Methyl Iodide: The Cancer-Causing Chemical Behind Your Food

Despite protests, the EPA approved the use of this potent poison years ago, but a lawsuit moving through the courts could change that.


When researchers want to intentionally create cancerous cells in laboratories, they often use methyl iodide, a chemical that is also a neurotoxin and causes late-term miscarriages. And it kills soil-dwelling organisms -- which is why farmers (particularly strawberry and tomato growers) fumigate fields with it prior to planting.

Calling it one of the most toxic chemicals used in manufacturing, more than 50 scientists, including five Nobel laureates, wrote a letter (PDF) to the Environmental Protection Agency (EPA) toward the end of the Bush II administration pleading that methyl iodide not be approved for agricultural use. To no avail. They failed in California, too, which sets its own environmental regulations, independent of the EPA. But the state followed the EPA's lead and approved it in 2010, just before Governor Schwarzenegger left office.

Calling it one of the most toxic chemicals used, more than 50 scientists, including five Nobel laureates, wrote to the EPA.

Last year, lawyers from Earthjustice and California Rural Legal Assistance, Inc. filed suit challenging the chemical's approval on behalf of several environmental and farmworkers groups, who claimed that California officials approved the fumigant despite warnings from scientists in the state's own Department of Pesticide Regulation. Earlier this month, the case came before the Alameda County Superior Court.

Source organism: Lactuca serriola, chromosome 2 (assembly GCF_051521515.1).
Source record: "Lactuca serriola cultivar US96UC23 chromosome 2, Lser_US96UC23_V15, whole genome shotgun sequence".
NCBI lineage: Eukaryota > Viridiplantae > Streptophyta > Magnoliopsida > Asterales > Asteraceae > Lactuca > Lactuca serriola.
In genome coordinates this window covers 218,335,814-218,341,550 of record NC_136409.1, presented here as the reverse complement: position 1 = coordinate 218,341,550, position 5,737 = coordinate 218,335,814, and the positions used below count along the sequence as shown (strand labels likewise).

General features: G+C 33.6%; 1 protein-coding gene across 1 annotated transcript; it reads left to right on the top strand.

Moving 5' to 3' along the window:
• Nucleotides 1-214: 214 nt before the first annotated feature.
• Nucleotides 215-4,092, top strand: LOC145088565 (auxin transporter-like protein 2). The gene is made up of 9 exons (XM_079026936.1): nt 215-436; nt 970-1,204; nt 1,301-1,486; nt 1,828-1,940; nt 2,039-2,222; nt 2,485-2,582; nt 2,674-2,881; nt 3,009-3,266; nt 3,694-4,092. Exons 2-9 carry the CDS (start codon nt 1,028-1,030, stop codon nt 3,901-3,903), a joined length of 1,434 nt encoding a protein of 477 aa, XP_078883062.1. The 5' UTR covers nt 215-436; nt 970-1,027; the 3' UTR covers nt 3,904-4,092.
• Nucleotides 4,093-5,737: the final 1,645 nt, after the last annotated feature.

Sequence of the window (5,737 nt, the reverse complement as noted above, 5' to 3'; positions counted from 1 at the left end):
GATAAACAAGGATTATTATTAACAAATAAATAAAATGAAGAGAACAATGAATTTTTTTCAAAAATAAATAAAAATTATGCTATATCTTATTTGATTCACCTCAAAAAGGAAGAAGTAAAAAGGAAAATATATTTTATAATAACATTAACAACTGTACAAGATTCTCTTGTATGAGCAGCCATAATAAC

"Nobody disputes that methyl iodide is a potent poison," Earthjustice lawyer Greg Loarie said in a press release. "By approving the cancer-causing pesticide, California's pesticide regulators ignored the science and broke important laws designed to protect public health." Farm laborers and residents of rural areas -- particularly children -- are most at risk to exposure to methyl iodide, which can be carried on the wind.

Methyl iodide has made no shortage of enemies since being approved. In addition to labor and environmental organizations, their numbers include 35 California legislators who signed a letter last April asking the EPA to "suspend and cancel" all uses of methyl iodide in the United States. At about the same time, the current governor of California, Jerry Brown, promised to reconsider the state's decision to register methyl iodide. The EPA has opened a public comment period on a petition, asking it to ban methyl iodide, and so far more than 200,000 citizens have written in support of the ban.

In an email to me following an earlier post I wrote, Arysta LifeScience, the manufacturer of methyl iodide, claimed that the chemical is naturally occurring and produced by marine algae. The company said that methyl iodide has been used as a fumigant in the southeast United States since 2007 without a single safety incident reported.

Judge Frank Roesch, who is hearing the California case, is showing that he is no pushover. According to a press release from Pesticide Action Network North America, a plaintiff in the California case, the judge said he found no evidence that the state officials had ever considered not approving methyl iodide. Without such evidence, the judge said that he could not see how the state could "prevail in this lawsuit."

We'll see if he still feels that way in a few months, when a decision is expected.

Image: karamysh/Shutterstock.

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Barry Estabrook is a former contributing editor at Gourmet magazine. He is the author of the recently released Tomatoland, a book about industrial tomato agriculture. He blogs at More

Barry Estabrook was formerly a contributing editor at Gourmet magazine. Stints working on a dairy farm and commercial fishing boat as a young man convinced him that writing about how food was produced was a lot easier than actually producing it. He is the author of the recently released Tomatoland, a book about industrial tomato agriculture. He lives on a 30-acre tract in Vermont, where he gardens and tends a dozen laying hens, and his work also appears at

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